October 5, 2016

State’s Latest Hospital Inspection Reports Available On C-HIT

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Several patient deaths, including the death of a newborn who was given an overdose of medication, were among various violations found at Connecticut hospitals, according to newly released inspection reports from state health officials.

The reports, which can be found in C-HIT’s Data Mine section, cover inspections that took place at hospitals statewide in late 2015 and the first four months of this year. Some of the violations detailed in the reports resulted in death and injuries to patients.

Department of Public Health (DPH) inspectors regularly make unannounced visits to all hospitals, during which they tour facilities, observe staff and examine documents. Though the most recently released reports document inspections that took place this year and last, some of the violations they include happened several years ago.

All hospitals where violations were found submitted corrective action plans that the DPH has accepted.

Several violations occurred at Yale New Haven Hospital. A newborn admitted to the New Haven hospital’s Neonatal Intensive Care Unit from another hospital on July 8, 2015, died after being given too much amiodarone, according to DPH. The newborn had an irregular heartbeat and had failed the Critical Congenital Heart Defect screening soon after birth; the medication is used to treat irregular heart rhythms.

A physician assistant said the newborn may have been given too much of the medication because of a default frequency that was automatically entered in a computer system, according to the inspection report.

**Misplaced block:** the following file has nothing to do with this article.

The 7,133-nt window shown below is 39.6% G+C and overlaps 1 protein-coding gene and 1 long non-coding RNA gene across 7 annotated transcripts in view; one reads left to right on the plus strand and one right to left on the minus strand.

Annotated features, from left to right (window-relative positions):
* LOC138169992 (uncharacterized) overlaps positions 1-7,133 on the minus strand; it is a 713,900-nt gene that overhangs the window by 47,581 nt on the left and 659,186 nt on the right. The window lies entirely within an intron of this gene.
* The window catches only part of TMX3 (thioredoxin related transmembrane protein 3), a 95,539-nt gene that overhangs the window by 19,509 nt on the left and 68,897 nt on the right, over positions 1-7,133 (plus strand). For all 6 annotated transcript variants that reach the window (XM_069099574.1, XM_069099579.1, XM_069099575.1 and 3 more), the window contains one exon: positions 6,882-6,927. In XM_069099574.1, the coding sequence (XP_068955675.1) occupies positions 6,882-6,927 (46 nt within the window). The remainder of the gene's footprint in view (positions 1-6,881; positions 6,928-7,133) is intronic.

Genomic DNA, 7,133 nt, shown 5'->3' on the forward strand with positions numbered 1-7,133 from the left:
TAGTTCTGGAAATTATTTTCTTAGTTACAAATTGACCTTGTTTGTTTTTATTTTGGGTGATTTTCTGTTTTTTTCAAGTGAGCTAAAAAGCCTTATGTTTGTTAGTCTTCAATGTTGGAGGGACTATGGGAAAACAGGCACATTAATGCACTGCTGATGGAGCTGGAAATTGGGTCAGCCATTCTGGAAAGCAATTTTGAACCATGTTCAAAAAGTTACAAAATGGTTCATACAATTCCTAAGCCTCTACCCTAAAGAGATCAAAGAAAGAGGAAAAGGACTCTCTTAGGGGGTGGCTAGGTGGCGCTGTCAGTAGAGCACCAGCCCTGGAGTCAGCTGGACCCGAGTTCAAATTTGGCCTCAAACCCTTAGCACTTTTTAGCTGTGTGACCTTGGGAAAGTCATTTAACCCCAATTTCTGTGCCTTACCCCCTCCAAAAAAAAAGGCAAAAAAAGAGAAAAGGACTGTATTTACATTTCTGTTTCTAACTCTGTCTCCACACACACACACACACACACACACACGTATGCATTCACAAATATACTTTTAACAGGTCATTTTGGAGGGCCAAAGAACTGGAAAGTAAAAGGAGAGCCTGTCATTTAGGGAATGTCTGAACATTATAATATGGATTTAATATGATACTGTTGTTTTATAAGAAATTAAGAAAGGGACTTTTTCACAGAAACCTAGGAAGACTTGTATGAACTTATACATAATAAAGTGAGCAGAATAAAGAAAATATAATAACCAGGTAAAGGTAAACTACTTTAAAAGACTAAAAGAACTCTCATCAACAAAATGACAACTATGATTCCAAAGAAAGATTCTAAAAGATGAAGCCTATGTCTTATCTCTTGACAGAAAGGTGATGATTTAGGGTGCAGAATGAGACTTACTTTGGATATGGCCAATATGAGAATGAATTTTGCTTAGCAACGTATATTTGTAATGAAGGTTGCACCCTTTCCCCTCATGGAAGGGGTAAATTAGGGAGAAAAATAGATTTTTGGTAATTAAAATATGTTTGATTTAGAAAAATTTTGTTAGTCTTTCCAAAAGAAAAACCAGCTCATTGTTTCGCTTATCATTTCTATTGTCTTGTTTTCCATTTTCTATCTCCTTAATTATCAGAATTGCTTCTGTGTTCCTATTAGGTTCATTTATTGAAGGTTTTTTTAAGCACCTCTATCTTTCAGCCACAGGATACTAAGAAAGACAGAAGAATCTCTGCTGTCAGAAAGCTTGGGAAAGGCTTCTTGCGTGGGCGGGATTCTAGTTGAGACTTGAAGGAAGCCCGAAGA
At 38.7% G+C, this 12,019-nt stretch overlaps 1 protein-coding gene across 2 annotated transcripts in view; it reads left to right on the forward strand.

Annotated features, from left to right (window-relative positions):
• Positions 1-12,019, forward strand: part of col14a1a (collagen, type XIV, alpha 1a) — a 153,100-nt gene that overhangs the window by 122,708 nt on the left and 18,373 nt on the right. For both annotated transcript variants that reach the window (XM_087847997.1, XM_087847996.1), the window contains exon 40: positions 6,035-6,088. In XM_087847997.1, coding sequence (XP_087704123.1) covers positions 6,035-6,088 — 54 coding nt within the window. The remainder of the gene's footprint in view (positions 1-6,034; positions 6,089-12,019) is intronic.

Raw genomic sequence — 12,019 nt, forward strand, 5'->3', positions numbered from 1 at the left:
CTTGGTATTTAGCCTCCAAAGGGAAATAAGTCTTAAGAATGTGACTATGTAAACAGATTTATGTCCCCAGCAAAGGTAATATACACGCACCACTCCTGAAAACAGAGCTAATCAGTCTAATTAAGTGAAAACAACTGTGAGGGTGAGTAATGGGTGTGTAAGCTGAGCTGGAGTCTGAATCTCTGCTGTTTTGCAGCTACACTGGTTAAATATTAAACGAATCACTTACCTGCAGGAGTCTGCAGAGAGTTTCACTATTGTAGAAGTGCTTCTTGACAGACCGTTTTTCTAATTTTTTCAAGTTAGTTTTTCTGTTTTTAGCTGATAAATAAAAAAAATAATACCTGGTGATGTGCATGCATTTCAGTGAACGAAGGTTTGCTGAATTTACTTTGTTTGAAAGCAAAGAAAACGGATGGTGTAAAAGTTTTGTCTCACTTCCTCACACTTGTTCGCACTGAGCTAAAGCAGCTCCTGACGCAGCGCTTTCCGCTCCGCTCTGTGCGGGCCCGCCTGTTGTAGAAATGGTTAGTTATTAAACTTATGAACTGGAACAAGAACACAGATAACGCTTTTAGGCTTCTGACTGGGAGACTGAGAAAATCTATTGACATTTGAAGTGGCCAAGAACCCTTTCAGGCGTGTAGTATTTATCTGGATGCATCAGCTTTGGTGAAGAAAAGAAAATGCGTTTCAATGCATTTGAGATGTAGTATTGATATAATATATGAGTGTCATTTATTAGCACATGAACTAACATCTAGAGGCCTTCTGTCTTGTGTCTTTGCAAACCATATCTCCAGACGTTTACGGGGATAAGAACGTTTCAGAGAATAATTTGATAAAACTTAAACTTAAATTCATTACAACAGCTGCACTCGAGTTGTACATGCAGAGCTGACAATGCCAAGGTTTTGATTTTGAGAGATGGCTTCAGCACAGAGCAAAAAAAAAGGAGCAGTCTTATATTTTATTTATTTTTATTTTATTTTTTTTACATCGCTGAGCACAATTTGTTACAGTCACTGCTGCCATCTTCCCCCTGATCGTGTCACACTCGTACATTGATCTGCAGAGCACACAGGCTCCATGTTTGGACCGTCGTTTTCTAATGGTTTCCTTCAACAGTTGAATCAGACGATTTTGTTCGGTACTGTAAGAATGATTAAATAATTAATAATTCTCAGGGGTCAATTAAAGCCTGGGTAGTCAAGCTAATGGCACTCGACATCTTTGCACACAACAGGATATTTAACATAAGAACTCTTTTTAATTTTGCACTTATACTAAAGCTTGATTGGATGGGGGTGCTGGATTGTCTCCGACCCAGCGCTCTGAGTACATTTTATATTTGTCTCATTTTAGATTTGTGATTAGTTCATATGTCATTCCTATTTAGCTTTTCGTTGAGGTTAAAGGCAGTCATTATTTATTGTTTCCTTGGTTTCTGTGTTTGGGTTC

Also at Yale New Haven Hospital, a patient having eye surgery on Jan. 16, 2015, died after having a heart attack during the procedure. DPH found the hospital did not document the patient’s vital signs or CPR efforts properly. A patient, who was in the hospital in December 2014, died after being discharged when a pathologist misread a brain tumor biopsy.

At Norwalk Hospital, a patient died after possibly overdosing on medication. An agitated patient with hand pain and swelling was given opioid pain medication Dilaudid and anxiety medication Ativan on April 2, 2012, so an x-ray could be taken. The patient subsequently became unresponsive, according to DPH. The patient was given Narcan to counteract the drugs’ effects but entered a coma and had a Do Not Resuscitate order, according to the inspection report.

The patient was extubated and subsequently died on April 17, 2012, in the Intensive Care Unit. While in the ICU, the patient had diagnoses that included acute respiratory failure, hypotension, altered mental status after Diluadid and Ativan, and sepsis, among others, according to the report. Investigators found the patient’s vital signs had not been monitored properly when medication was administered.

At St. Vincent’s Hospital in Bridgeport, an inspector cited the facility for its use of restraints on 10 adolescents. Investigators found that patients put in four-point restraints were able to slip out of them, sit up, twist, and bite or scratch themselves, prompting staff to use additional restraints. Also at the hospital, a staff member was seen handling radioactive materials without the required training.

Other violations found at hospitals involved incomplete or inaccurate documentation, failure to follow physicians’ orders, medication errors, failure to ensure safe conditions, and failure to follow infection control procedures, among others.

DPH inspects all state hospitals, which are Medicare-certified by the federal government, once every four years. DPH also inspects a hospital when a complaint is filed, and conducts follow-up inspections to ensure compliance with corrective action plans.

In addition to inspection reports released by DPH, federal hospital inspection reports issued by the Centers for Medicare and Medicaid Services are available from the Association of Health Care Journalists.

C-HIT writer Kate Farrish contributed to this report.

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